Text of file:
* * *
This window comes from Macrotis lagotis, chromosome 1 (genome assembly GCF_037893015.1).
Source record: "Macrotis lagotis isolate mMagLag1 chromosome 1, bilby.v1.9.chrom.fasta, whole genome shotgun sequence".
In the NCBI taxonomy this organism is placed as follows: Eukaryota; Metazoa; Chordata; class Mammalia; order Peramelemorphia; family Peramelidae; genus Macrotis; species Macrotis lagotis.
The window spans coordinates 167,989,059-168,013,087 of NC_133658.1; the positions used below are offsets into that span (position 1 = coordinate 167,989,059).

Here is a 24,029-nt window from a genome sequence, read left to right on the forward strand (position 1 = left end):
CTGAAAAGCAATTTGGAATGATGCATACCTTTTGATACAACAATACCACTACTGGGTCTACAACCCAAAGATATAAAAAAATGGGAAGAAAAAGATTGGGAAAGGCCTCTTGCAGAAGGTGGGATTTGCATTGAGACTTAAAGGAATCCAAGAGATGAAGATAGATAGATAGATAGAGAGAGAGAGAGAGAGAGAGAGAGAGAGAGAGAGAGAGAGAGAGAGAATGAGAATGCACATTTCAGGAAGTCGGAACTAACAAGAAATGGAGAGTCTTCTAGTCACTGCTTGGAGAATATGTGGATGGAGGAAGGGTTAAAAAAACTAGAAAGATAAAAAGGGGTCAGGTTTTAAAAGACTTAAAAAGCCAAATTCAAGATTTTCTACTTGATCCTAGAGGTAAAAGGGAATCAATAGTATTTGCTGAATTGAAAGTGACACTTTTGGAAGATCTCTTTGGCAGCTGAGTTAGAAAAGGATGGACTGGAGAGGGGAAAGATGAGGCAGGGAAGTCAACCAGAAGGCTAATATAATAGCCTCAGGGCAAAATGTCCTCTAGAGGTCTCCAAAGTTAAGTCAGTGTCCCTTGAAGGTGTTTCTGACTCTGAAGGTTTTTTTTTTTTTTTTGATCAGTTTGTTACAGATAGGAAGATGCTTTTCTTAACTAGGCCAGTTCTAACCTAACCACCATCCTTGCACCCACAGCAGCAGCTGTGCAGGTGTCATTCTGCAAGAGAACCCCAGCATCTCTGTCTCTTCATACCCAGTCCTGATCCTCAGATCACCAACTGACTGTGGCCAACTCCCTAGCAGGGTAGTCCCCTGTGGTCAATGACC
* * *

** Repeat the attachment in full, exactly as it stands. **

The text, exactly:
This window comes from Macrotis lagotis, chromosome 1 (genome assembly GCF_037893015.1).
Source record: "Macrotis lagotis isolate mMagLag1 chromosome 1, bilby.v1.9.chrom.fasta, whole genome shotgun sequence".
In the NCBI taxonomy this organism is placed as follows: Eukaryota; Metazoa; Chordata; class Mammalia; order Peramelemorphia; family Peramelidae; genus Macrotis; species Macrotis lagotis.
The window spans coordinates 167,989,059-168,013,087 of NC_133658.1; the positions used below are offsets into that span (position 1 = coordinate 167,989,059).

Here is a 24,029-nt window from a genome sequence, read left to right on the forward strand (position 1 = left end):
CTGAAAAGCAATTTGGAATGATGCATACCTTTTGATACAACAATACCACTACTGGGTCTACAACCCAAAGATATAAAAAAATGGGAAGAAAAAGATTGGGAAAGGCCTCTTGCAGAAGGTGGGATTTGCATTGAGACTTAAAGGAATCCAAGAGATGAAGATAGATAGATAGATAGAGAGAGAGAGAGAGAGAGAGAGAGAGAGAGAGAGAGAGAGAGAGAGAATGAGAATGCACATTTCAGGAAGTCGGAACTAACAAGAAATGGAGAGTCTTCTAGTCACTGCTTGGAGAATATGTGGATGGAGGAAGGGTTAAAAAAACTAGAAAGATAAAAAGGGGTCAGGTTTTAAAAGACTTAAAAAGCCAAATTCAAGATTTTCTACTTGATCCTAGAGGTAAAAGGGAATCAATAGTATTTGCTGAATTGAAAGTGACACTTTTGGAAGATCTCTTTGGCAGCTGAGTTAGAAAAGGATGGACTGGAGAGGGGAAAGATGAGGCAGGGAAGTCAACCAGAAGGCTAATATAATAGCCTCAGGGCAAAATGTCCTCTAGAGGTCTCCAAAGTTAAGTCAGTGTCCCTTGAAGGTGTTTCTGACTCTGAAGGTTTTTTTTTTTTTTTTGATCAGTTTGTTACAGATAGGAAGATGCTTTTCTTAACTAGGCCAGTTCTAACCTAACCACCATCCTTGCACCCACAGCAGCAGCTGTGCAGGTGTCATTCTGCAAGAGAACCCCAGCATCTCTGTCTCTTCATACCCAGTCCTGATCCTCAGATCACCAACTGACTGTGGCCAACTCCCTAGCAGGGTAGTCCCCTGTGGTCAATGACC